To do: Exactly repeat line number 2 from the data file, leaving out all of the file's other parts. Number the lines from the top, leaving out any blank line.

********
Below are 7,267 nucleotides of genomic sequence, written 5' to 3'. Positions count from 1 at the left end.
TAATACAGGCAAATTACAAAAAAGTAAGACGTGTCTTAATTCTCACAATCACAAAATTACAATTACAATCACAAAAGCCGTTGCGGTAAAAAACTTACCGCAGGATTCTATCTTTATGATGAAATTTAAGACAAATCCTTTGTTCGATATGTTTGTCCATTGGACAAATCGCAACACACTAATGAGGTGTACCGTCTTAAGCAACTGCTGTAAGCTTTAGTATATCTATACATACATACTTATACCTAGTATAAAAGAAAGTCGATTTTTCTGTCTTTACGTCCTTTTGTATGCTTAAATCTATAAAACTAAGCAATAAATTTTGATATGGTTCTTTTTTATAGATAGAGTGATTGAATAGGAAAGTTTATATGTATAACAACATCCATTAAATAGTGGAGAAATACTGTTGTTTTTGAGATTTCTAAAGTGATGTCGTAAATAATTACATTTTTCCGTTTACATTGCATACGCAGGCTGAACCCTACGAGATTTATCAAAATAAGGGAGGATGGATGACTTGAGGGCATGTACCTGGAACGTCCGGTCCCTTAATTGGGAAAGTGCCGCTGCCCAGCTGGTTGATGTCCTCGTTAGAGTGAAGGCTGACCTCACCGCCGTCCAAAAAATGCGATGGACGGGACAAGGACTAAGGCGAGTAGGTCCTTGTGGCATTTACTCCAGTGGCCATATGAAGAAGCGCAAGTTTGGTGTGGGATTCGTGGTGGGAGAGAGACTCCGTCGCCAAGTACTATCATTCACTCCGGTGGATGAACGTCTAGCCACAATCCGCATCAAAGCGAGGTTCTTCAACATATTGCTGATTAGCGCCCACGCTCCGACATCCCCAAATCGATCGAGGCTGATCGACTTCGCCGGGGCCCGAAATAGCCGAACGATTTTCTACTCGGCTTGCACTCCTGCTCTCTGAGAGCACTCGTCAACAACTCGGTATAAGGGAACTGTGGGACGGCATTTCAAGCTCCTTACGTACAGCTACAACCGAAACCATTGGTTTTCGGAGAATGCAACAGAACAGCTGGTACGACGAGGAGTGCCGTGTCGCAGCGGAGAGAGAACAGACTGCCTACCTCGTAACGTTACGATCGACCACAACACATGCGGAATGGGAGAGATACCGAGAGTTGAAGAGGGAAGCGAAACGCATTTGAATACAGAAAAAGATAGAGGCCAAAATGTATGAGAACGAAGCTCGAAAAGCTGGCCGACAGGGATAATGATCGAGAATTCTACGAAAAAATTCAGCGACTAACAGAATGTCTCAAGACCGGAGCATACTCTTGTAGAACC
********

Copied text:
TAATACAGGCAAATTACAAAAAAGTAAGACGTGTCTTAATTCTCACAATCACAAAATTACAATTACAATCACAAAAGCCGTTGCGGTAAAAAACTTACCGCAGGATTCTATCTTTATGATGAAATTTAAGACAAATCCTTTGTTCGATATGTTTGTCCATTGGACAAATCGCAACACACTAATGAGGTGTACCGTCTTAAGCAACTGCTGTAAGCTTTAGTATATCTATACATACATACTTATACCTAGTATAAAAGAAAGTCGATTTTTCTGTCTTTACGTCCTTTTGTATGCTTAAATCTATAAAACTAAGCAATAAATTTTGATATGGTTCTTTTTTATAGATAGAGTGATTGAATAGGAAAGTTTATATGTATAACAACATCCATTAAATAGTGGAGAAATACTGTTGTTTTTGAGATTTCTAAAGTGATGTCGTAAATAATTACATTTTTCCGTTTACATTGCATACGCAGGCTGAACCCTACGAGATTTATCAAAATAAGGGAGGATGGATGACTTGAGGGCATGTACCTGGAACGTCCGGTCCCTTAATTGGGAAAGTGCCGCTGCCCAGCTGGTTGATGTCCTCGTTAGAGTGAAGGCTGACCTCACCGCCGTCCAAAAAATGCGATGGACGGGACAAGGACTAAGGCGAGTAGGTCCTTGTGGCATTTACTCCAGTGGCCATATGAAGAAGCGCAAGTTTGGTGTGGGATTCGTGGTGGGAGAGAGACTCCGTCGCCAAGTACTATCATTCACTCCGGTGGATGAACGTCTAGCCACAATCCGCATCAAAGCGAGGTTCTTCAACATATTGCTGATTAGCGCCCACGCTCCGACATCCCCAAATCGATCGAGGCTGATCGACTTCGCCGGGGCCCGAAATAGCCGAACGATTTTCTACTCGGCTTGCACTCCTGCTCTCTGAGAGCACTCGTCAACAACTCGGTATAAGGGAACTGTGGGACGGCATTTCAAGCTCCTTACGTACAGCTACAACCGAAACCATTGGTTTTCGGAGAATGCAACAGAACAGCTGGTACGACGAGGAGTGCCGTGTCGCAGCGGAGAGAGAACAGACTGCCTACCTCGTAACGTTACGATCGACCACAACACATGCGGAATGGGAGAGATACCGAGAGTTGAAGAGGGAAGCGAAACGCATTTGAATACAGAAAAAGATAGAGGCCAAAATGTATGAGAACGAAGCTCGAAAAGCTGGCCGACAGGGATAATGATCGAGAATTCTACGAAAAAATTCAGCGACTAACAGAATGTCTCAAGACCGGAGCATACTCTTGTAGAACC